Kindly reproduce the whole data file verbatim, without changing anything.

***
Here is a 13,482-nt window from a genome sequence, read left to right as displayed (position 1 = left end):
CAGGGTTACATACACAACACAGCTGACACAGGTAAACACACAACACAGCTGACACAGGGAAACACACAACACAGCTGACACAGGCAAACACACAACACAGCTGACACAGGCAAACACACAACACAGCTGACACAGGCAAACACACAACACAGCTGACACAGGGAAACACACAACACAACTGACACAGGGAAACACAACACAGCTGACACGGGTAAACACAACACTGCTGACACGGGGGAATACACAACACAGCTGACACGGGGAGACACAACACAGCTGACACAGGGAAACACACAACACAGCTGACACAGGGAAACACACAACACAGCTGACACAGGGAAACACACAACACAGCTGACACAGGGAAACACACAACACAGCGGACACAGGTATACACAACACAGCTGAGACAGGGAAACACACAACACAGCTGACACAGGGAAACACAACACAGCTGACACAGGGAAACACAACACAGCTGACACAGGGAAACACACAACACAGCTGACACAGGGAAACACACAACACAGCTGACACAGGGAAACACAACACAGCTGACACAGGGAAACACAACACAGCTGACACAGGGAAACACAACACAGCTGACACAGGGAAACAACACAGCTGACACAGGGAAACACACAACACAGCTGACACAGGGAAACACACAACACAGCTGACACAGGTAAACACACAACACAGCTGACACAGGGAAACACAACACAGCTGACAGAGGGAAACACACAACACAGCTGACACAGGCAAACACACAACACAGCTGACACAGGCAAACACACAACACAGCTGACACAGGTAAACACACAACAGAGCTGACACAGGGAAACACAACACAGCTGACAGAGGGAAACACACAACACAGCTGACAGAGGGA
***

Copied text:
Here is a 13,482-nt window from a genome sequence, read left to right as displayed (position 1 = left end):
CAGGGTTACATACACAACACAGCTGACACAGGTAAACACACAACACAGCTGACACAGGGAAACACACAACACAGCTGACACAGGCAAACACACAACACAGCTGACACAGGCAAACACACAACACAGCTGACACAGGCAAACACACAACACAGCTGACACAGGGAAACACACAACACAACTGACACAGGGAAACACAACACAGCTGACACGGGTAAACACAACACTGCTGACACGGGGGAATACACAACACAGCTGACACGGGGAGACACAACACAGCTGACACAGGGAAACACACAACACAGCTGACACAGGGAAACACACAACACAGCTGACACAGGGAAACACACAACACAGCTGACACAGGGAAACACACAACACAGCGGACACAGGTATACACAACACAGCTGAGACAGGGAAACACACAACACAGCTGACACAGGGAAACACAACACAGCTGACACAGGGAAACACAACACAGCTGACACAGGGAAACACACAACACAGCTGACACAGGGAAACACACAACACAGCTGACACAGGGAAACACAACACAGCTGACACAGGGAAACACAACACAGCTGACACAGGGAAACACAACACAGCTGACACAGGGAAACAACACAGCTGACACAGGGAAACACACAACACAGCTGACACAGGGAAACACACAACACAGCTGACACAGGTAAACACACAACACAGCTGACACAGGGAAACACAACACAGCTGACAGAGGGAAACACACAACACAGCTGACACAGGCAAACACACAACACAGCTGACACAGGCAAACACACAACACAGCTGACACAGGTAAACACACAACAGAGCTGACACAGGGAAACACAACACAGCTGACAGAGGGAAACACACAACACAGCTGACAGAGGGA